It’s not a lot of use eating at home if all you do is eat take-out items or frozen TV dinners. For one, it won’t save you much money, and secondly, most take out food and packets of TV dinners are highly processed, with lots of added preservatives, colors, sodium and other junk like HFCS.

If you cook from fresh ingredients at home, you know exactly what you’re eating.

If you can buy organic meat, fruit and vegetables, it’ll still be less expensive, far healthier and much more nutritious than buying junk food.

Try planning ahead and you can save even more. For example, a larger chicken can last two days, and you oonly need to cook it once. As long as you properly refrigerate the leftovers you can have a healthy chicken salad the next day, or perhaps make some chicken fried rice (which will have a lot less sodium in than that from the Chinese take out). You an also use wholegrain rice, for added vitamins and fiber.

Try to work out what you’re going to eat for at least a few days, and then you won’t buy too much, and have it go bad before you eat it, particularly vegetables and fruit (as fresh meat can more easily be frozen as-is, whereas vegetables need to be prepared and blanched first before freezing).

Get Fruity! It’s Good For You!

Get Fruity

Under 20% of kids eat the recommended servings of three or more servings of fruit and vegetables each day. Nearly half of parents say their kids eat one serving on none at all.

Many snack products from major food processing companies are marketed as ‘healthy options’ or as ‘low fat’ or with ‘added fiber’ etc.

Think you’re doing your kids a favor by giving them ‘low-fat’ chips? Perhaps it’s very slightly better than regular chips, but it’s still stacking up some extra fat they don’t really need;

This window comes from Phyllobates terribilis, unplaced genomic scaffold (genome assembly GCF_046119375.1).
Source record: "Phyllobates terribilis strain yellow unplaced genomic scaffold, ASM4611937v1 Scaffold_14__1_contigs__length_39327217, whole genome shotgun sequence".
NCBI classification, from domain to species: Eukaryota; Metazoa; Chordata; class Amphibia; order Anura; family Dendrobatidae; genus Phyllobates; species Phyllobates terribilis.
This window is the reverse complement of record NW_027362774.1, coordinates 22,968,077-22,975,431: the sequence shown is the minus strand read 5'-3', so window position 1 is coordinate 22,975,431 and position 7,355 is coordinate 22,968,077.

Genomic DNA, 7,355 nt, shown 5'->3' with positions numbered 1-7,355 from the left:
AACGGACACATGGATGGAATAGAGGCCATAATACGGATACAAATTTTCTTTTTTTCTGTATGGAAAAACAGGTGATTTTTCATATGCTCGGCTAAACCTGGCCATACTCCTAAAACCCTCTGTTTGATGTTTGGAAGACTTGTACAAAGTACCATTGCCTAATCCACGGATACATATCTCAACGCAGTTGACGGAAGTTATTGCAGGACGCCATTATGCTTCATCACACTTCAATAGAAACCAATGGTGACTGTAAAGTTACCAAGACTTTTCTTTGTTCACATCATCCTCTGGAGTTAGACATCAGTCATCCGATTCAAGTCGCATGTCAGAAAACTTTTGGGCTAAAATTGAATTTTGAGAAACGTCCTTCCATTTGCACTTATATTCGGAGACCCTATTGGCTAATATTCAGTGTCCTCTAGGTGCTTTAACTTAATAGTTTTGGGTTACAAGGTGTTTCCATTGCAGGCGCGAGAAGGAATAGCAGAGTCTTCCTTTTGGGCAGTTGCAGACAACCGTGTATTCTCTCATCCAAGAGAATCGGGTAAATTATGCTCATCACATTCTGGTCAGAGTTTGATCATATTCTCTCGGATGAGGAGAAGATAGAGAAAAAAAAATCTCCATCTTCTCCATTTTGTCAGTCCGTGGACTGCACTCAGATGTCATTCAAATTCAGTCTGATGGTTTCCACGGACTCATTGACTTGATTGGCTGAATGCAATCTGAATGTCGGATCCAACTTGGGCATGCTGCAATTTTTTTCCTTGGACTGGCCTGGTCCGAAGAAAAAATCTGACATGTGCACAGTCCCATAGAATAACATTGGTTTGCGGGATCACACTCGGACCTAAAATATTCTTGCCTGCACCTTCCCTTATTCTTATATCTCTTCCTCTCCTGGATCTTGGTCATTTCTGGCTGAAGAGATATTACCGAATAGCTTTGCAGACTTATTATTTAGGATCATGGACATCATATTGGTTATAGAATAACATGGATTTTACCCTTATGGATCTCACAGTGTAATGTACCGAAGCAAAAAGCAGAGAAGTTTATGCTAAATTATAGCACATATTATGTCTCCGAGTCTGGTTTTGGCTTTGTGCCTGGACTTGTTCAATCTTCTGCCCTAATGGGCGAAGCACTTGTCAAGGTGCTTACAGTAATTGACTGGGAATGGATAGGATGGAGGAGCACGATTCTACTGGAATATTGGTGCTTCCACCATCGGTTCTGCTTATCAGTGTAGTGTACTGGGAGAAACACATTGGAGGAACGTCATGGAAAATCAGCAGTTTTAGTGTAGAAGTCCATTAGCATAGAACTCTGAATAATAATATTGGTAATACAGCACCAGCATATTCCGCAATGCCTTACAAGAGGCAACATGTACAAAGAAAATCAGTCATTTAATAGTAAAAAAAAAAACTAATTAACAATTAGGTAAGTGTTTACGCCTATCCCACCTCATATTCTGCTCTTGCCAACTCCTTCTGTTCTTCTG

extra salt they shouldn’t require, and perhaps in a way most importantly, they have very little nutritional value.

Fruit & Vegetables

Really you’re wasting your money – after all, isn’t food meant to sustain us, and in the case of children in particular, help them to grow?

Why not give them easy to eat fruit instead? An apple, a banana or clementines? They all all good sources of fiber, vitamin C, and minerals.

Encorage your kids (and yourself!) to eat more fruit and veggies by having them around the house in bowls. You’ll all be more inclined to eat your dinner too, if you snack on fruit after they come home from school, as it won’t spoil your appetites.

Supermarket – NO, Farmers Market – YES

Fruit & Vegetables

While many supermarkets are selling more and more fresh fruit and vegetables, and for many this is the only option, if you can, go to your local farmers market, or even some of the local roadside stalls.

They will have the freshest produce, much of which is locally harvested, often organically, and it’s quite often cheaper (and sometimes considerably cheaper) than the supermarket.

Remember too, that the farmers market will usually only have the produce that is in season right now locally – as it’s going to be at its best for taste and longevity once you get it home.

We have found that produce bought at the farmers market will stay fresh days longer than that bought at the supermarket, which is often the best part of two weeks old by the time you buy it in any case.